Looming Strike: Stalemate Over N24,000, N30,000 New Minimum Wage

NLC, TUC workers
NLC, TUC workers

Failure of the Federal Government and the Organised Labour to reach a truce may eventually result in the different labour unions in the country calling their members to embark on an indefinite nationwide strike said to begin from 12 a.m. on Tuesday, November 6.

Already, the Minimum Wage Committee is divided over N24,000 and N30,000 as both figures have been sent to President Muhammadu Buhari for consideration.

Consequently, talks between the government, organised labour and private sector were in the afternoon deadlocked on the minimum wage.

Another round of meeting resolve the impasse as a means of averting the impending strike is being held Monday from 10 a.m. in Abuja.

So far, oil workers, aviation staffers and members of Joint Health Workers Unions (JOHESU), among others have indicated their readiness to participate in the strike.

Reports from various parts of the country showed that many customers of commercial banks in the country engaged in panicky withdrawals of money using Automated Machine (ATM) to check lack of cash in event of the strike.

Nigerian governors met in Abuja, October 31 night and said they can only increase workers salary in their states from N18,000 to N22, 500 per month.

The resolve of the governors was contrary to the demand of the Nigeria Labour Congress and the Trade Union Congress that the minimum wage must be increased to N30,000.

The Federal Government had earlier offered to pay N24, 000 as minimum wage.

Labour had declared that it would order workers to go on strike from November 6, 2019, if the government refused to take a decisive action on its demand.

However, the threat of the workers was believed to have made the leadership of the governors to convene an emergency meeting.

The meeting of the governors, which was held under the aegis of the Nigeria Governors’ Forum, was attended by the Ministers of Labour and Productivity and that of National Planning, Senator Chris Ngige and Senator Udoma Udoma, respectively.

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Chairman of the NGF, who is also the Governor of Zamfara State, Mr. Abdulaziz Yari, who briefed journalists after the meeting, said that the welfare of all Nigerians was the ultimate concern to the governors.

He said, “Following a meeting of the Nigeria Governors’ Forum where we deliberated on the National Minimum Wage after a briefing from our representatives at the Tripartite Committee, we submit as follows:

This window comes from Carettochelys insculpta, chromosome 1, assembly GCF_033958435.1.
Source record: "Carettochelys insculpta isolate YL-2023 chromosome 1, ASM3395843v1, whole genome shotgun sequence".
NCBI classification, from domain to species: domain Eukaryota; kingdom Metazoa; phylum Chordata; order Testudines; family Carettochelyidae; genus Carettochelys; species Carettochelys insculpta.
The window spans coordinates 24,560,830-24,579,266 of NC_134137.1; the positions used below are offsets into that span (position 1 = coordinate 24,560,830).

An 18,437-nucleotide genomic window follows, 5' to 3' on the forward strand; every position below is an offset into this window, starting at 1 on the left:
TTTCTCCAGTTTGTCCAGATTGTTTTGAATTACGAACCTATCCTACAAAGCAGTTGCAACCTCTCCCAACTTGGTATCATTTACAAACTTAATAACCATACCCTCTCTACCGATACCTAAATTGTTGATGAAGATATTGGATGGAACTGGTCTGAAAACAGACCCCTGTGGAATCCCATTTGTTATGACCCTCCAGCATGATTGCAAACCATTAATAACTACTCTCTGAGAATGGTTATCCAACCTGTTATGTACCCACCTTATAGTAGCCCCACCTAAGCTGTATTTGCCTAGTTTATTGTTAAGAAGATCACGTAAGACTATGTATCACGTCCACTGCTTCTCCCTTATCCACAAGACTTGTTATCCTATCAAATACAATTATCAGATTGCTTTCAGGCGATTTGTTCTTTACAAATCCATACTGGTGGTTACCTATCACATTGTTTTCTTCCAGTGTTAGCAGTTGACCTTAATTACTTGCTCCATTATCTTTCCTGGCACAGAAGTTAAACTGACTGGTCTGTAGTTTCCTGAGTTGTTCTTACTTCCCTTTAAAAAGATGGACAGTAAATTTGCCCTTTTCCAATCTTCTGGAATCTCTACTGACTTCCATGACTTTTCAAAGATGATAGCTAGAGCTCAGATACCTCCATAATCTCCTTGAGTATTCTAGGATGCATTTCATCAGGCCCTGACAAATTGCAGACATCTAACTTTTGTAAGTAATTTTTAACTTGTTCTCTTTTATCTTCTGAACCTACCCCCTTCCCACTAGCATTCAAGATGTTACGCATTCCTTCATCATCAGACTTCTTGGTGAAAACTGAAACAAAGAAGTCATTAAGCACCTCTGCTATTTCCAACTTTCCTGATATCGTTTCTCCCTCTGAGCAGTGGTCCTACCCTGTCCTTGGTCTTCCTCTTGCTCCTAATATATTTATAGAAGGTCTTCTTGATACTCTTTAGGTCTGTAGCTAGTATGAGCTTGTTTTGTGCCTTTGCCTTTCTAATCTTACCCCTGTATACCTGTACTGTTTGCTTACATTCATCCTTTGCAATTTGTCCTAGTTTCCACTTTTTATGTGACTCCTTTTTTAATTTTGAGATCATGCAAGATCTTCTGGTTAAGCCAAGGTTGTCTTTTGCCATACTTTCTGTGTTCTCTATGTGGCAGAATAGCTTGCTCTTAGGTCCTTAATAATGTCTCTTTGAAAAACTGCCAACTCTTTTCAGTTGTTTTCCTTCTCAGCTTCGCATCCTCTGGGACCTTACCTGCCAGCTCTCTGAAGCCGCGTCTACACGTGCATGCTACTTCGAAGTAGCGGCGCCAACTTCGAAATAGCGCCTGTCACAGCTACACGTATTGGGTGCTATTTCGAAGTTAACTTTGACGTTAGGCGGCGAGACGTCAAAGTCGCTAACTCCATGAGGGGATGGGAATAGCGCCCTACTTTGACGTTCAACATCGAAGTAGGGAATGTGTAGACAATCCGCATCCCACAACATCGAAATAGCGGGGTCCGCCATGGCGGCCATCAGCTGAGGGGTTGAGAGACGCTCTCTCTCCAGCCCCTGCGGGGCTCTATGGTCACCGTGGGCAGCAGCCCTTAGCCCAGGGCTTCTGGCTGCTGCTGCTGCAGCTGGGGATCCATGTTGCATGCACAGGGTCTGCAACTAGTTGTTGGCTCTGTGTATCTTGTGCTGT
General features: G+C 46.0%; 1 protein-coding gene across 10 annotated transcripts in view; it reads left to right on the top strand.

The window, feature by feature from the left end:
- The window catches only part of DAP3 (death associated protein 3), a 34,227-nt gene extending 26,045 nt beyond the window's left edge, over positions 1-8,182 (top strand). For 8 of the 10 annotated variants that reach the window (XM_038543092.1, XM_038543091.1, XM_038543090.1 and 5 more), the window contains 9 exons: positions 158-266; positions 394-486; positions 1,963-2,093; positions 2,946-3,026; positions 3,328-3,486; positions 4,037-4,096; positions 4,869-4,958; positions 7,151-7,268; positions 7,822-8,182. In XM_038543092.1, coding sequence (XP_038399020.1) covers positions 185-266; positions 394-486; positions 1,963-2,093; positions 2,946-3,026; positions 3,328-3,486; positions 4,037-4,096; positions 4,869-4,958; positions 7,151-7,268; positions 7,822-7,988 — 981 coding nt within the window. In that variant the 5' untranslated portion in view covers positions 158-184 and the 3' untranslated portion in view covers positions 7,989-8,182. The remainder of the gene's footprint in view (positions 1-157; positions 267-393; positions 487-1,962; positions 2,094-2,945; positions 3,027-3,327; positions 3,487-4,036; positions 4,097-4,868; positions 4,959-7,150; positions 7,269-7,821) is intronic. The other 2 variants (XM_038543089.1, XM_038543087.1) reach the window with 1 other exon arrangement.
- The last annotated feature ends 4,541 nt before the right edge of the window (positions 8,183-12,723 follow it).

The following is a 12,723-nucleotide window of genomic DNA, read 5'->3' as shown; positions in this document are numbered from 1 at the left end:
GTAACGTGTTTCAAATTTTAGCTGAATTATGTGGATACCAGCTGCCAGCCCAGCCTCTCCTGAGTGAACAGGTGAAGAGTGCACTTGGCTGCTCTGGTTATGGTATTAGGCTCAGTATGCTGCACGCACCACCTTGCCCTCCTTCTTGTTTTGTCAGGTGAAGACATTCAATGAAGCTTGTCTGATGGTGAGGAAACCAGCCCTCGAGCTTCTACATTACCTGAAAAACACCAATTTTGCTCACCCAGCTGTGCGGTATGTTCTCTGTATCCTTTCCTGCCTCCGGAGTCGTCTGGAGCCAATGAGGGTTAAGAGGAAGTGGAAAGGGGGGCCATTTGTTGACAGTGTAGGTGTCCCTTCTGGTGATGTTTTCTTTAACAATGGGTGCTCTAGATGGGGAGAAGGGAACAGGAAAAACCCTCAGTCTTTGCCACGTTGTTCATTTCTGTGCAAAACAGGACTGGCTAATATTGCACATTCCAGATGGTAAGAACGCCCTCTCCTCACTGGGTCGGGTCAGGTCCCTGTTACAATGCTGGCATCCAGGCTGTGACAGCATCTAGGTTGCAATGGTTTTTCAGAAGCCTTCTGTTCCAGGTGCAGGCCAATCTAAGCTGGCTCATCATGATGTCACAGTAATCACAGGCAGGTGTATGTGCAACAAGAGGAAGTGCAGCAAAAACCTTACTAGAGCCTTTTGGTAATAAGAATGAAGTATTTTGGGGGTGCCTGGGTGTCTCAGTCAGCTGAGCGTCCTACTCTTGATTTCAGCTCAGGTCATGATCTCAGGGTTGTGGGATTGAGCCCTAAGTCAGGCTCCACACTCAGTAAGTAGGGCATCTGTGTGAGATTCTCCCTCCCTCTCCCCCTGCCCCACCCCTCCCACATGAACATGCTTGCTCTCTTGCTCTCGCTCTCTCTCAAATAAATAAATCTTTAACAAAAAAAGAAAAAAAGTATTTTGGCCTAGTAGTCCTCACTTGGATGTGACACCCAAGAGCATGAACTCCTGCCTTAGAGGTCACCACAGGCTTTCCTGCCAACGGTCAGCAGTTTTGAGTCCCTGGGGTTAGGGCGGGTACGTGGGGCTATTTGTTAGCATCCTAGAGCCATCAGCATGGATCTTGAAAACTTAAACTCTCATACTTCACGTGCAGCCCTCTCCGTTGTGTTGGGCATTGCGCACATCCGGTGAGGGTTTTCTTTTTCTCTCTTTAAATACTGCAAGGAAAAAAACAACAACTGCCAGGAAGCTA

“The welfare of all Nigerians is our ultimate concern. In all our States, we are concerned about the deteriorating economic situation experienced by the vulnerable segment of our population.

“In agreeing to a National Minimum Wage, however, the Forum is even more concerned about development, particularly in the health, education and infrastructure spheres.

“It is, therefore, our considered position that since the percentage of salaried workers is not more than five per cent of the total working population, our position must not just reflect a figure, but also a sustainable strategy based on ability and capacity to pay, as well as reflective of all our developmental needs in each State.

“Afterall, Section 3 of the National Salaries Income and Wages Commission Act provides that ‘the Commission shall recommend a proposition of income growth which should be initiated for wage increase and also examined the salary structure in public and private sector with reasonable features of relativity and maximum levels which are in consonance with the national economy.

“It is in this sense that we feel strongly that our acceptable minimum wage must be done in such a way that total personnel cost does not exceed 50 per cent of the revenue available to each State.

“Governors, therefore, agreed to pay a national minimum wage of N22,500.”

While reacting to the outcome of the governors’ meeting, Mr. Ayuba Wabba, President of Nigeria Labour Congress (NLC), declared the N22,500 offer as unacceptable and that labour still stands on its demand of N30,000 which he said had been collectively agreed on.

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“Anything short of N30,000 is unacceptable,” he declared.